Tony Silva is a doctoral candidate in the Sociology Department at the University of Oregon. His research and teaching interests include gender, sexuality, rural sociology, qualitative and quantitative methods, and race/ethnicity.
His research examines how individuals negotiate and understand social categories that—while often perceived as natural—are actually socially constructed. Specifically, he examines gender and sexual identities, including their intersections with race, space, class, and age, and investigates diversity within them. As a mixed-methods researcher, he conducts research using interviews and secondary data analysis of nationally representative surveys. Doing so allows him to detail complex, nuanced themes and to uncover broad social relationships at the national level. Examinations of meaning-making processes are usually the focus of qualitative research, but he seeks to bring this focus to quantitative research as he utilizes nationally representative data to examine sexual identities.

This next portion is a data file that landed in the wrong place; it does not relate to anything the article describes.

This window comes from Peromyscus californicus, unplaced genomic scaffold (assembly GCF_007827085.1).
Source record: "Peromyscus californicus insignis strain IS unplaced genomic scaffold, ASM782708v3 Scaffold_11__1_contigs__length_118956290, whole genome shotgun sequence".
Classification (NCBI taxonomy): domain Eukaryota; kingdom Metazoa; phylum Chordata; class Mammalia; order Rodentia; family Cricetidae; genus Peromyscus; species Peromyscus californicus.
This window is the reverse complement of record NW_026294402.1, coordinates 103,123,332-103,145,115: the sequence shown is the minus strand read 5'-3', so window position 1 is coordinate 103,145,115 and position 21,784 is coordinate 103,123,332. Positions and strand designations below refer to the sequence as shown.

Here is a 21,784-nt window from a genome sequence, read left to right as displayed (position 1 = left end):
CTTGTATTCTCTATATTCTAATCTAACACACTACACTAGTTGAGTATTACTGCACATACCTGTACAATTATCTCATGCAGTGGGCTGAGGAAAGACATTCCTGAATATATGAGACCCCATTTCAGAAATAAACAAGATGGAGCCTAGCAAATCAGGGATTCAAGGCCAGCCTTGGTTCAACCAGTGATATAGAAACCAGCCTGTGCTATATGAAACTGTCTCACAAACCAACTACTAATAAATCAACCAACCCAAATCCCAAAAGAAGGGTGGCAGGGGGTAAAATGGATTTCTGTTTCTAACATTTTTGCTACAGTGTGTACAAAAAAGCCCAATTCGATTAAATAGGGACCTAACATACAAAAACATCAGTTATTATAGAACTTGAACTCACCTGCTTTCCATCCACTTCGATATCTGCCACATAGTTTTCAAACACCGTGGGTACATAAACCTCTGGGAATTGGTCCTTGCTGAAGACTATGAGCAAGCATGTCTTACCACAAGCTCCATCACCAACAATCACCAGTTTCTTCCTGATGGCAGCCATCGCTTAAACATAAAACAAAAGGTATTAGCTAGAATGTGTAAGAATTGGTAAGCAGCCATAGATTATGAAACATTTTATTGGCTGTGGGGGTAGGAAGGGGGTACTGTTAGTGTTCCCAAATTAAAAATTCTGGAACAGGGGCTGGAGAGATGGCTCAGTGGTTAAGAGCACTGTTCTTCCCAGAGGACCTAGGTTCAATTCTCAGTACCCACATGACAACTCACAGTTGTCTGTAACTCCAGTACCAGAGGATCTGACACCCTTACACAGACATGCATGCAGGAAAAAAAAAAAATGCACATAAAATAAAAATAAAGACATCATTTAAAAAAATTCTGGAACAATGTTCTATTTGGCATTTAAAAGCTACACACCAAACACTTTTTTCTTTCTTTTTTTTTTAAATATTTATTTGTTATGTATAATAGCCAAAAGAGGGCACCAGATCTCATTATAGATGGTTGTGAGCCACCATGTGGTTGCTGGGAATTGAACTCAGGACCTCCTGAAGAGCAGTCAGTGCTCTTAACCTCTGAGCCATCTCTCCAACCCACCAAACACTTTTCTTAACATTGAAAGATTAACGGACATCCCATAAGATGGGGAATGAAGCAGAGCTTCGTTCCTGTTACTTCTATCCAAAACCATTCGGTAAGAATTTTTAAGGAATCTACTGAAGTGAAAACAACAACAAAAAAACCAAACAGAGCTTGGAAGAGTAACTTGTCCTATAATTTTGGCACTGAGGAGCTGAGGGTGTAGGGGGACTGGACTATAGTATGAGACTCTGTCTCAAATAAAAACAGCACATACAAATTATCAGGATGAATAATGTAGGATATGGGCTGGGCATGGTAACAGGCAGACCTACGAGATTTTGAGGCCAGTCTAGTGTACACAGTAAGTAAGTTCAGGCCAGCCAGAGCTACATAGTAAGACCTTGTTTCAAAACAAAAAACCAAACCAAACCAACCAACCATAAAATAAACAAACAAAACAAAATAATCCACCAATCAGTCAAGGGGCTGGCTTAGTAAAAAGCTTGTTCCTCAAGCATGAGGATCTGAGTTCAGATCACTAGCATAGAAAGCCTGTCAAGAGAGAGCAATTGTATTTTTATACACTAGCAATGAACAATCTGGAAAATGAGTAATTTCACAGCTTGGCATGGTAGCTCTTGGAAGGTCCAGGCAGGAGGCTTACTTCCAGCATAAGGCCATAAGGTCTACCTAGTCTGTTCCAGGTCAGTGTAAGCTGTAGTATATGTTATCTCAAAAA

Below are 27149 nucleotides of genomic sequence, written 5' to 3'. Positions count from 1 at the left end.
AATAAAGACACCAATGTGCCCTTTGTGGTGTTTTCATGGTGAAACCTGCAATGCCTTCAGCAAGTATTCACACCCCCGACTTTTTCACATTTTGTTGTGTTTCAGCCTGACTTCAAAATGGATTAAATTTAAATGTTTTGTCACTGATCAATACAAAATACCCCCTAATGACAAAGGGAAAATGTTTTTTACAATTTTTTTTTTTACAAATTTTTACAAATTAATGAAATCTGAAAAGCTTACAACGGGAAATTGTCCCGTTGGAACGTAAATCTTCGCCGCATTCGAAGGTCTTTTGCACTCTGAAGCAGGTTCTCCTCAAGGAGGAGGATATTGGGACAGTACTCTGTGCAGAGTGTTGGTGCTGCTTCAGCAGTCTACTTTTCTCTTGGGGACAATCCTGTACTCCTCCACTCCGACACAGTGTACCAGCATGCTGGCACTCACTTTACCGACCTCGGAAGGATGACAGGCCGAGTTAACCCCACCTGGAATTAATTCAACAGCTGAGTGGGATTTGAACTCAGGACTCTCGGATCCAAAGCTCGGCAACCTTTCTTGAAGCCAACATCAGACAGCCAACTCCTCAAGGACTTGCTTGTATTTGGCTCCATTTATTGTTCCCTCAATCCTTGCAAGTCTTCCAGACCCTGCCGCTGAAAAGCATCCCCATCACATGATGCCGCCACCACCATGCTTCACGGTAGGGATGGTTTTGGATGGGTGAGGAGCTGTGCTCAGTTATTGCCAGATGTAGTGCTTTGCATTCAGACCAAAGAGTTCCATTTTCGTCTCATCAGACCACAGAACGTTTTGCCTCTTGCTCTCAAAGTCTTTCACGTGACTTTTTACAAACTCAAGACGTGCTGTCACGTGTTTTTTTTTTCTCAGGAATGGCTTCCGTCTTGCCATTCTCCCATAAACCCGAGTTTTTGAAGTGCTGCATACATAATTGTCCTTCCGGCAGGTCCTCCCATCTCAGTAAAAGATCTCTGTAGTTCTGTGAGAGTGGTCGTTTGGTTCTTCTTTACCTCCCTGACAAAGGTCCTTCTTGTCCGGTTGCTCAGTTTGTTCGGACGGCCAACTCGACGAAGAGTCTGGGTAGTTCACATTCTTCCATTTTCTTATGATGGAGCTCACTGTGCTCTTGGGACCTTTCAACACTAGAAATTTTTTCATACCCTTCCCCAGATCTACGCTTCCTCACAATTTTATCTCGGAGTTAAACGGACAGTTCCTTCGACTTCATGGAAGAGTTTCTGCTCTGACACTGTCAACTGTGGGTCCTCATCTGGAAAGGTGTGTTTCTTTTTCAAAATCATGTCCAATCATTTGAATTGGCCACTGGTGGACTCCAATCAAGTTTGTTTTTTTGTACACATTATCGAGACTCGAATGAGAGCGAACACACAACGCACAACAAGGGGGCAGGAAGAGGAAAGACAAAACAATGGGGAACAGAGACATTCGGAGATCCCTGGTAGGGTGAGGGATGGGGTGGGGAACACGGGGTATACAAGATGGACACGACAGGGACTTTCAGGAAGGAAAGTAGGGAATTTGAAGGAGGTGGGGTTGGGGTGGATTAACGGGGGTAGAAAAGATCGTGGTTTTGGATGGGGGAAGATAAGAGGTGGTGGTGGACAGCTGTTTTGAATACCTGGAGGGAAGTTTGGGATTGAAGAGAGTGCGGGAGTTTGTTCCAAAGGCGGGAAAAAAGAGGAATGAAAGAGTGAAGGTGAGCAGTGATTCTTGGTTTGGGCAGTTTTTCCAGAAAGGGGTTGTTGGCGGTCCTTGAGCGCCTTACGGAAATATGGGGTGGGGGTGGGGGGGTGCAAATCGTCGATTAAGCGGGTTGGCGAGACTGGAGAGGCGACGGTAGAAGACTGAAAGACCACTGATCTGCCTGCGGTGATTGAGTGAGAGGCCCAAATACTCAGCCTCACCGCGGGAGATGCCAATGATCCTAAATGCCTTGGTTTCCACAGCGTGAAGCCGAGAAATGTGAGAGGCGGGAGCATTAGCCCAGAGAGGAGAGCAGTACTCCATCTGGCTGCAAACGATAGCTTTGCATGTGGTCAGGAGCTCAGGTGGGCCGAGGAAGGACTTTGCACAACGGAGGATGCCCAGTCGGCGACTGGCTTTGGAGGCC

Through in-depth interviews, his dissertation takes an intersectional approach to understand how whiteness, rurality, class, and age influence the gender and sexual identities of straight-identified men who have sex with men.
His projects help highlight the differences between sexual orientation and sexual identity. Sexual orientation refers to how individuals experience their attractions, fantasies, and desires, as well as their sexual practices. Sexual identity refers to how individuals understand their sexuality in context of other aspects of their lives, especially cultural groups (like gay or straight communities) and institutions (like marriage).
You can see details about his papers published in Sociological Perspectives, Sexuality Research and Social Policy, Gender & Society, and Sexualities under the "publications" tab.